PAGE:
The left side of the Desert Vista infield just might hold the key to the Thunder’s season.
And Colby Woodmanse and Tyler Adams are playing like they are tired of sweating out the announcement of the postseason bracket.
Woodmanse, a junior, has become the leader of the infield after moving to his natural position at shortstop. He played second base last year as a sophomore as then-senior Casey Thomas was entrenched at short, but it is clear there hasn’t been a letdown with Woodmanse back where he belongs.
“I feel like I am at home now,” he said.
Adams, a senior third baseman in his third year of varsity action, is one of the leaders simply because he wears dirt every game one way or another.
“He is a little guy that comes to play every day,” Thunder coach Stan Luketich said. “He loves the game and plays like it.”
Desert Vista entered this week 6-9 and 3-2 in the power rankings. The postseason tournament is expanded to 24 teams this year after being a 16-team tournament for years.
For the last two seasons, Desert Vista went into the final game having to fight for a playoff spot. They finished as the 16th seed two years ago, but missed out last year when the Thunder finished 17th in the power rankings knowing that one pitch was the difference.
“It was tough and hopefully we learned form it,” Adams said. “We were a better team than we showed. Hopefully, we can take care of it this year.”
The tandem on the left side is doing a good job of making sure the Thunder gets that shot.
Woodmanse is playing a solid short and began the year as the offensive catalyst before hitting a bit of down cycle in recent games.
He said the exposure as a sophomore, despite playing out of position, allowed him to come into this season with a comfort level that helped him get off to the good start.
“I know it can be intimidating to be on the varsity (as a sophomore), but I was fine with it,” said Woodmanse, who hit .390 with nine doubles, five home runs and 20 RBI. “I was glad to get the shot and now I am just playing the game.”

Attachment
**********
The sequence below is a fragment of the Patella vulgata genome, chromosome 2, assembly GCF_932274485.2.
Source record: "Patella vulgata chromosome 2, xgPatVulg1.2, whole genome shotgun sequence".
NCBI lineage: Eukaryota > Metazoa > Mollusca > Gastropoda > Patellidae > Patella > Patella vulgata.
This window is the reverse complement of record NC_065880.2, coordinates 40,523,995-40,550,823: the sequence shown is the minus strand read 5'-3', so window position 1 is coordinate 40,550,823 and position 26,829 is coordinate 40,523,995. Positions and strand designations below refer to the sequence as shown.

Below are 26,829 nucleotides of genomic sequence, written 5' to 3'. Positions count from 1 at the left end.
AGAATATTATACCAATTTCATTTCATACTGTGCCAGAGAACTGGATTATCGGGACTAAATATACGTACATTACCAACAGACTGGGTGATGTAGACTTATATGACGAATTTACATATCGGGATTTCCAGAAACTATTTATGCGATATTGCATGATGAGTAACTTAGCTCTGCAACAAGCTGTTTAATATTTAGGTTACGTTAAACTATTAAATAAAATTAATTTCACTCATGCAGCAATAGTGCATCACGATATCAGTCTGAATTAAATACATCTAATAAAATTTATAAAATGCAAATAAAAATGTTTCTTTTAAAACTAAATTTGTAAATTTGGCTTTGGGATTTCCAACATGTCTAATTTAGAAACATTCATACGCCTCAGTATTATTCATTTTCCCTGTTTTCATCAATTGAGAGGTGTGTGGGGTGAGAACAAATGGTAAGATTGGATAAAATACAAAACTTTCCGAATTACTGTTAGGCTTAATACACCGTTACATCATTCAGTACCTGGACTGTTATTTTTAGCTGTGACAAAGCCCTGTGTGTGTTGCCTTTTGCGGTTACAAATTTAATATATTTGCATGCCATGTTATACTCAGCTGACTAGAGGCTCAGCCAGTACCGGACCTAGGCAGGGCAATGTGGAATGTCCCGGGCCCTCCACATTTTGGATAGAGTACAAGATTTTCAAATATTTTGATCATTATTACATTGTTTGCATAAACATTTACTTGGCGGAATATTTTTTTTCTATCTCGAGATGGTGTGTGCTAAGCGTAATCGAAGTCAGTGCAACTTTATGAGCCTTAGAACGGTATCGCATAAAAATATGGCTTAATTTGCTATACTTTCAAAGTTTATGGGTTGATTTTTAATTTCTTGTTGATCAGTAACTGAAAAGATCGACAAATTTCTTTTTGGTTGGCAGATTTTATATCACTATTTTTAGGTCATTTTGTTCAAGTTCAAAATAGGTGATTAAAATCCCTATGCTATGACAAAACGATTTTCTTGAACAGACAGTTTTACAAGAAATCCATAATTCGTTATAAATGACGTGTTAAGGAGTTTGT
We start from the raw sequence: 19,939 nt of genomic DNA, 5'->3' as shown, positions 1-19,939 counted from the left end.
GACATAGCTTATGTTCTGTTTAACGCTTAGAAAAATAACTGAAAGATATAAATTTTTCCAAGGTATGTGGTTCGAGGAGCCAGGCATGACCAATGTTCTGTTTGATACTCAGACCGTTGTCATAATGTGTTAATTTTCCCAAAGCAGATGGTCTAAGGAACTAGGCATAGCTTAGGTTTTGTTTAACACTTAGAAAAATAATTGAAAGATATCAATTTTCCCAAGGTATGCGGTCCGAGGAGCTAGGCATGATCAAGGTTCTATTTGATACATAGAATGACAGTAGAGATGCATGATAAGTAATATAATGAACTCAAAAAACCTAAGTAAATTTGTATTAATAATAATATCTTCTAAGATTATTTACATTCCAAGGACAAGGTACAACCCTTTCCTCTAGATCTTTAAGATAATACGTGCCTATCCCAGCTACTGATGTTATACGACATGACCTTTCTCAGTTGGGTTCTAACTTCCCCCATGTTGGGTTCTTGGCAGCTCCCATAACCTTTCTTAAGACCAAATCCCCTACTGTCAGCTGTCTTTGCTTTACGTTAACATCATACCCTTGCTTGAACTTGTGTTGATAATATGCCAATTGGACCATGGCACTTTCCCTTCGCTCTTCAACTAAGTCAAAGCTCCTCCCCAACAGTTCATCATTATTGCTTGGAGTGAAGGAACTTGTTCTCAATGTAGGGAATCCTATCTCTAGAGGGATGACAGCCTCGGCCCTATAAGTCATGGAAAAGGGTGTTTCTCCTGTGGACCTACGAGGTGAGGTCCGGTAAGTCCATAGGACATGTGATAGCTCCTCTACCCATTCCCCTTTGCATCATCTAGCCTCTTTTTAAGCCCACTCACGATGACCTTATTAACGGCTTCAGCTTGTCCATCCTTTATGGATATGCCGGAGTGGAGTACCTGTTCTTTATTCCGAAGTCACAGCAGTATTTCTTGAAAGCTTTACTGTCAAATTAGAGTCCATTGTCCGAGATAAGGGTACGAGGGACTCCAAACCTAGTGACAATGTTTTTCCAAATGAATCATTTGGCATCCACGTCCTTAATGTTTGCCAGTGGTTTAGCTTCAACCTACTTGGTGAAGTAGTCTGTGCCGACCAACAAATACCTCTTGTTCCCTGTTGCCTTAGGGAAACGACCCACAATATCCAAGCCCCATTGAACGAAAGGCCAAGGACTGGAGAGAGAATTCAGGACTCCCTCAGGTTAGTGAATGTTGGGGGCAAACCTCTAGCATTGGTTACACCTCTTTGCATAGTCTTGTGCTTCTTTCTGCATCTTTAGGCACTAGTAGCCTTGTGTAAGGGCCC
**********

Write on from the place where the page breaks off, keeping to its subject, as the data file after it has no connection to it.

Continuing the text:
Woodmanse is hitting .364 with eight runs scored, four doubles, two home runs and 10 RBIs.
“He’s a good athlete and has good hands,” said Luketich, who added that the infield turned 65 double plays off the bat in practice recently. “He is a relentless worker and he is intelligent so he can adjust when he has to in the game.”
Adams plays with a chip on his shoulder after being told at camps that he was nothing more than a utility player.
“You get tired of hearing it,” said Adams, who hit .307 with eight doubles and 18 RBIs last season in 29 games. “I’m 5-foot-8 and I think people underestimate me. I don’t let it get me down. I just keep working and playing the game the only way I know how.”
It helps when you are hitting everything in sight, too.
Through 14 games, Adams was hitting .477 with 11 runs, two doubles, a triple and six RBIs.
“The ball is like a beach ball,” he said after last week’s game against McClintock in which he came in for the save in a 10-7 win. “I know it isn’t going to last, but I’ll ride it as long as I can.”
The Thunder is hoping to have a similar run that will be contingent on how much they learned from their early season schedule.
“We’re all a work in progress and we are trying to get better each week,” Luketich said. “They work hard and they are a great group to be around.”
Woodmanse knows the disappointment of the last few years can be erased with a good showing this year.
“We want a state championship,” he said. “All teams do, but right now we are just trying to get better every day.”
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